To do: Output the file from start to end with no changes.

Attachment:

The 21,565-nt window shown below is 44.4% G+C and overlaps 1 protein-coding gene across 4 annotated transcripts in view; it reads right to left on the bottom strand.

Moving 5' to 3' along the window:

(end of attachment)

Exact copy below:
The 21,565-nt window shown below is 44.4% G+C and overlaps 1 protein-coding gene across 4 annotated transcripts in view; it reads right to left on the bottom strand.

Moving 5' to 3' along the window: